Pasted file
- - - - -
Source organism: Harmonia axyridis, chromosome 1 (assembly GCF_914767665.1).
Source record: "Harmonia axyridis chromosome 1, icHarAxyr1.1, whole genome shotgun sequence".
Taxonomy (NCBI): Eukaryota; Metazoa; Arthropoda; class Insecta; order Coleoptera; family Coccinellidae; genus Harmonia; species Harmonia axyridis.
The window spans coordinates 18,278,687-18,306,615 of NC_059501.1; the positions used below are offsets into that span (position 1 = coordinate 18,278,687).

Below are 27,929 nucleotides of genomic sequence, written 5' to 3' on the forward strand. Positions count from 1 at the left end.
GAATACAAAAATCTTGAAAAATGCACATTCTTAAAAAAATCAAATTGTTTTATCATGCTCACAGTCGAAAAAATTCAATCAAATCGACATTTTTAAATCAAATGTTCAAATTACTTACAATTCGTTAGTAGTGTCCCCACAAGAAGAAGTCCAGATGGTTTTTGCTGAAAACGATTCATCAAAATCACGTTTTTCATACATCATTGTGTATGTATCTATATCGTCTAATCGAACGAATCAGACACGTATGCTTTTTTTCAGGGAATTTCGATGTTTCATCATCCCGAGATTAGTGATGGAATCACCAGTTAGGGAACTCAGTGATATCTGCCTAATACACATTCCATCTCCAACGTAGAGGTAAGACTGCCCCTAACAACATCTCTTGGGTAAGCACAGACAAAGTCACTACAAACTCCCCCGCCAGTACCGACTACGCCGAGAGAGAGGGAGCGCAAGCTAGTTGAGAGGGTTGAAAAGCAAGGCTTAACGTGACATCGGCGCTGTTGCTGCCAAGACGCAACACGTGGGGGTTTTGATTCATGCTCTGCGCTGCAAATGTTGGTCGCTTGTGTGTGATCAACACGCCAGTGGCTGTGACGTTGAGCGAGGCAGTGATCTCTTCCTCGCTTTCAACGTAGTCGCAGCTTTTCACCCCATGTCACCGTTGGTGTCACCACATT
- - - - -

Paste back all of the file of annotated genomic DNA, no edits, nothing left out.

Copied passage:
Source organism: Harmonia axyridis, chromosome 1 (assembly GCF_914767665.1).
Source record: "Harmonia axyridis chromosome 1, icHarAxyr1.1, whole genome shotgun sequence".
Taxonomy (NCBI): Eukaryota; Metazoa; Arthropoda; class Insecta; order Coleoptera; family Coccinellidae; genus Harmonia; species Harmonia axyridis.
The window spans coordinates 18,278,687-18,306,615 of NC_059501.1; the positions used below are offsets into that span (position 1 = coordinate 18,278,687).

Below are 27,929 nucleotides of genomic sequence, written 5' to 3' on the forward strand. Positions count from 1 at the left end.
GAATACAAAAATCTTGAAAAATGCACATTCTTAAAAAAATCAAATTGTTTTATCATGCTCACAGTCGAAAAAATTCAATCAAATCGACATTTTTAAATCAAATGTTCAAATTACTTACAATTCGTTAGTAGTGTCCCCACAAGAAGAAGTCCAGATGGTTTTTGCTGAAAACGATTCATCAAAATCACGTTTTTCATACATCATTGTGTATGTATCTATATCGTCTAATCGAACGAATCAGACACGTATGCTTTTTTTCAGGGAATTTCGATGTTTCATCATCCCGAGATTAGTGATGGAATCACCAGTTAGGGAACTCAGTGATATCTGCCTAATACACATTCCATCTCCAACGTAGAGGTAAGACTGCCCCTAACAACATCTCTTGGGTAAGCACAGACAAAGTCACTACAAACTCCCCCGCCAGTACCGACTACGCCGAGAGAGAGGGAGCGCAAGCTAGTTGAGAGGGTTGAAAAGCAAGGCTTAACGTGACATCGGCGCTGTTGCTGCCAAGACGCAACACGTGGGGGTTTTGATTCATGCTCTGCGCTGCAAATGTTGGTCGCTTGTGTGTGATCAACACGCCAGTGGCTGTGACGTTGAGCGAGGCAGTGATCTCTTCCTCGCTTTCAACGTAGTCGCAGCTTTTCACCCCATGTCACCGTTGGTGTCACCACATT